But this ideal scenario, where people are listening to every note. . . Who, exactly, owes that to you?


So, if you want it, you’ll probably need to create it yourself. And that means spending time building your fan base, and cultivating your relationship with them (or cultivating music industry types that can help you — but probably your fans, mostly). In other words, marketing.

Want an attentive audience?

  • Start working the house concert circuit. Find someone who’s already doing it and offer to open for them. Work the hosts for future shows. Ask your existing fans if they want a show at their house.
  • Find someone who is going to stage a play, and offer to write music for it.
  • Build up your fan base, and then 4-wall it (Rent a venue, and put on a show yourself. You take all the risk, and all the profits).
  • Get such a powerful stage presence that people stop and pay attention, wherever you play.

I Don’t Want To Market My Music!

I can hear you, right now, saying that you don’t want to spend your time marketing. That’s OK. Do music as a hobby.

Some of you might think you’ve got someone to take care of the marketing for you. And I do think it’s a good idea to work with people on specific aspects of marketing. But the whole, the “I’m going to be your manager” thing works a very small percentage of the time. I can think of 5 people, off the top of my head, who were going to manage me, at one time or another.  A couple of them made some graphics from me, and one actually sent out some songs to some record companies. But that was it.

“But Keith, this dude is really excited about promoting us! Why should I believe you?”

Don’t believe me. I could be wrong. Do it your way. But make sure you have access to everything this guy does. If he collects email addresses on your behalf, get them. If he works with a graphics person, get the original artwork. If he makes contacts with venues, make sure you have those contacts sent to you, as well.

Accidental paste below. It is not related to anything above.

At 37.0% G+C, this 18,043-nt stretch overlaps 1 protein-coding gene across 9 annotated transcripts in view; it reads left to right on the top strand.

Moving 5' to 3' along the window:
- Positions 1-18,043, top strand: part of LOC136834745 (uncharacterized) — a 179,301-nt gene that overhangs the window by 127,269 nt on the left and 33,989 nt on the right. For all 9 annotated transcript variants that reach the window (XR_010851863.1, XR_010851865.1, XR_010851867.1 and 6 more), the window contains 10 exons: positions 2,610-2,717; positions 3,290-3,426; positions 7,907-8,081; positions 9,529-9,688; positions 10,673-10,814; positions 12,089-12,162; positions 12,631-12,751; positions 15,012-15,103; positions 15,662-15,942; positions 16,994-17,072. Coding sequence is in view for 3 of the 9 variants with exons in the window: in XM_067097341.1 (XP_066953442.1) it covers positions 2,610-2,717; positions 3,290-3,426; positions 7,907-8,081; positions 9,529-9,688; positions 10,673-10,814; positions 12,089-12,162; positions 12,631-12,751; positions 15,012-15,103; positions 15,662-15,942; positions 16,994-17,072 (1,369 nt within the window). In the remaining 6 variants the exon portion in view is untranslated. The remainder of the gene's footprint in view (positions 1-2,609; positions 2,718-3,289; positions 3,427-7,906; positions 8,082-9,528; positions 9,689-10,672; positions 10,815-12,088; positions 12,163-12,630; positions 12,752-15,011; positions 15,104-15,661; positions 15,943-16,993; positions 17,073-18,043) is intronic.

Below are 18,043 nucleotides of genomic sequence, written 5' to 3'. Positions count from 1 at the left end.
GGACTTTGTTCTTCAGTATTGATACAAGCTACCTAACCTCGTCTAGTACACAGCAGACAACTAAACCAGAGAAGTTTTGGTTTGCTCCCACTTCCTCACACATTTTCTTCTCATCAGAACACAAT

That way, you’ll see if he’s doing anything. Plus, he’s going to flake in six months, and if he’s made any progress at all, you’ll be back at square one, unless you have access to what he’s accomplished.

Chances are, you’re going to end up doing a bunch of  marketing and promotion yourself. If you build up a nice fan base, you’ll get offers from legit management companies. Then you can ask them what they can do for you that you’re not already doing!

So here’s my advice. . .

  1. Define what success would be, in terms of your music career.
  2. If it doesn’t involve making a living, relax. Do music as a hobby.
  3. If you want to make enough to support your music habit and more, start working to build up fans, and don’t depend on anyone else (or any service) to do it for you.
  4. Wake up every morning (or afternoon, I know how you are), with the realization that nobody needs to listen to your music. You have to make it worthwhile for them. Think about ways your art is going to add value to their lives. And spend your time doing those things.

What If You Just Want Play Music, Not Market, But You Want To Make A Living In Music?

Be a bass player in a cover band. Maybe a wedding band. Bass players are in demand. You can play “Cherish”, right? There’s nothing wrong with that.

But I don’t want to be a bass player in a cover band!

Then read this article again. If it doesn’t resonate with you, come back in a year, and read it again.



Keith Livingston

About the author

Keith Livingston started recording his own music in the late '70s, on a 4-track. He worked his way into live sound and studio work as an engineer -- mixing in arenas, working on projects in many major studios as a producer/engineer, and working in conjunction with an independent label.

He taught audio engineering at the Art Institute of Seattle, from 1990-1993, and in '96, contributing to authoring several college-level courses there.

He was General Manager of Радио один (Radio 1) in St. Petersburg, Russia.

Now he spends his time recording his own songs wherever he roams, and teaching others to do the same.